ACC: Treatment of Hypertension Is Beneficial in Elderly
Reduces risk of stroke, heart failure and death
MONDAY, March 31 (HealthDay News) -- Treatment of hypertension in individuals aged 80 and older appears to be beneficial, significantly reducing the risk of stroke and death from any cause, according to an article published online March 31 in the New England Journal of Medicine and presented at the American College of Cardiology's 57th Scientific Session held this week in Chicago.
As part of the Hypertension in the Very Elderly Trial (HYVET), Nigel S. Beckett, of Imperial College London in the United Kingdom, and colleagues randomized 3,845 multi-national patients who were 80 years of age and older with a systolic blood pressure of at least 160 mm Hg to receive either the diuretic indapamide or placebo. If the target blood pressure of 150/80 mm Hg was not reached, then the angiotensin-converting-enzyme inhibitor perindopril or matching placebo was added. The primary end point measured was fatal or non-fatal stroke.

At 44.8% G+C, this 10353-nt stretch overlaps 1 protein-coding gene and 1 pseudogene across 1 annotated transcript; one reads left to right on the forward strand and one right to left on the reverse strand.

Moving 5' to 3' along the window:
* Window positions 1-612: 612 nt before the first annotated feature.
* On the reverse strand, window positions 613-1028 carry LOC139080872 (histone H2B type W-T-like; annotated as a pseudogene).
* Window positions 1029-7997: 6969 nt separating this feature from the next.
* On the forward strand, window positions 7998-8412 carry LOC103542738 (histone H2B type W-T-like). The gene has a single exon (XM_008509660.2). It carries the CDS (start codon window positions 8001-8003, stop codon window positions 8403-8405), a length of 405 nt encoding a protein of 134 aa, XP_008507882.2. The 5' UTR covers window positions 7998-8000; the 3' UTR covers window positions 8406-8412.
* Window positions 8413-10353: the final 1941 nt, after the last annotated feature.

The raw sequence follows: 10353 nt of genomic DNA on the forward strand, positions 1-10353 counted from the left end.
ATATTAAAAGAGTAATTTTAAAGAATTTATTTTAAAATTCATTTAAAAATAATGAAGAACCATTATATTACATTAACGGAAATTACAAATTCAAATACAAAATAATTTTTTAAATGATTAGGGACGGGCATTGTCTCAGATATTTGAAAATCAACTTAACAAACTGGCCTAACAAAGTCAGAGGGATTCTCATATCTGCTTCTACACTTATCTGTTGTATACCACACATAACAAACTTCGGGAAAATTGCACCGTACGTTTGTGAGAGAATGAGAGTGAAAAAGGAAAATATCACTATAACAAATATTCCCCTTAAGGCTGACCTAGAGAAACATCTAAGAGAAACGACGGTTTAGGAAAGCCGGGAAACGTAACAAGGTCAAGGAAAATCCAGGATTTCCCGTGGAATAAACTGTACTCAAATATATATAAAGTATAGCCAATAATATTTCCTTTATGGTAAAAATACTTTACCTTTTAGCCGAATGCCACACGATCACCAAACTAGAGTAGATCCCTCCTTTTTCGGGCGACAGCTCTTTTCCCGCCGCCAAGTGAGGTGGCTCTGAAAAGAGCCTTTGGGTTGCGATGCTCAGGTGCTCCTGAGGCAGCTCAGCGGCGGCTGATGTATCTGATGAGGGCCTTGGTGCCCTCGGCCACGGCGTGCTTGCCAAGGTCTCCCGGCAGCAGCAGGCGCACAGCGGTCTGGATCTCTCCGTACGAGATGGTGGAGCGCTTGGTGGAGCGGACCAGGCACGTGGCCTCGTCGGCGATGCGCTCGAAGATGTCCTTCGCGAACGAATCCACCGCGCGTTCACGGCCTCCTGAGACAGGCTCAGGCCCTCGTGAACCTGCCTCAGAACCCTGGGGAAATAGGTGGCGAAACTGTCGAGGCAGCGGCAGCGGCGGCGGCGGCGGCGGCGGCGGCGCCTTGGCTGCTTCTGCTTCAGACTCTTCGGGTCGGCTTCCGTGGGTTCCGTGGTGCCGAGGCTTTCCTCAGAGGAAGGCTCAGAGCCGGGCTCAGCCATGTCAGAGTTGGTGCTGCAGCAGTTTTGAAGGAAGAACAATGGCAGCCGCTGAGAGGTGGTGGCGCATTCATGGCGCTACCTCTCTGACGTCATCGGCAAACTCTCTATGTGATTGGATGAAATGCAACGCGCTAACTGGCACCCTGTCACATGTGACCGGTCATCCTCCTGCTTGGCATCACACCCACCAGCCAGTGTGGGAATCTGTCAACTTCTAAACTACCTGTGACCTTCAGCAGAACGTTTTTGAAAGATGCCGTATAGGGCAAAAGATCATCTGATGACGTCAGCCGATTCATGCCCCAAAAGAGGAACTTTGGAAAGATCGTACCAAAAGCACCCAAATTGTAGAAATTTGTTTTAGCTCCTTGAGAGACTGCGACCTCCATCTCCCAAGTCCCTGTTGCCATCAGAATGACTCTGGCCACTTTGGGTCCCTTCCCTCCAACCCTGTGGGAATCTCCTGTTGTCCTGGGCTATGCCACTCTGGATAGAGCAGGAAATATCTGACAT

After two years of treatment, mean blood pressure in the treatment group was 15/6.1 mm Hg lower than in the placebo group, the researchers report. Antihypertensive therapy was associated with a 64 percent reduction in heart failure, a 39 percent reduction in death due to stroke, a 30 percent reduction in stroke, a 23 percent reduction in death due to cardiovascular causes and a 21 percent reduction in death from any cause.
"The results of HYVET prove that it is not too late to start antihypertensive therapy in older people and expands the upper limit of the age spectrum for which there is evidence from clinical trials of a treatment benefit," comments the author of an accompanying editorial.
Several of the study co-authors report receiving consulting and speaking fees from various pharmaceutical companies.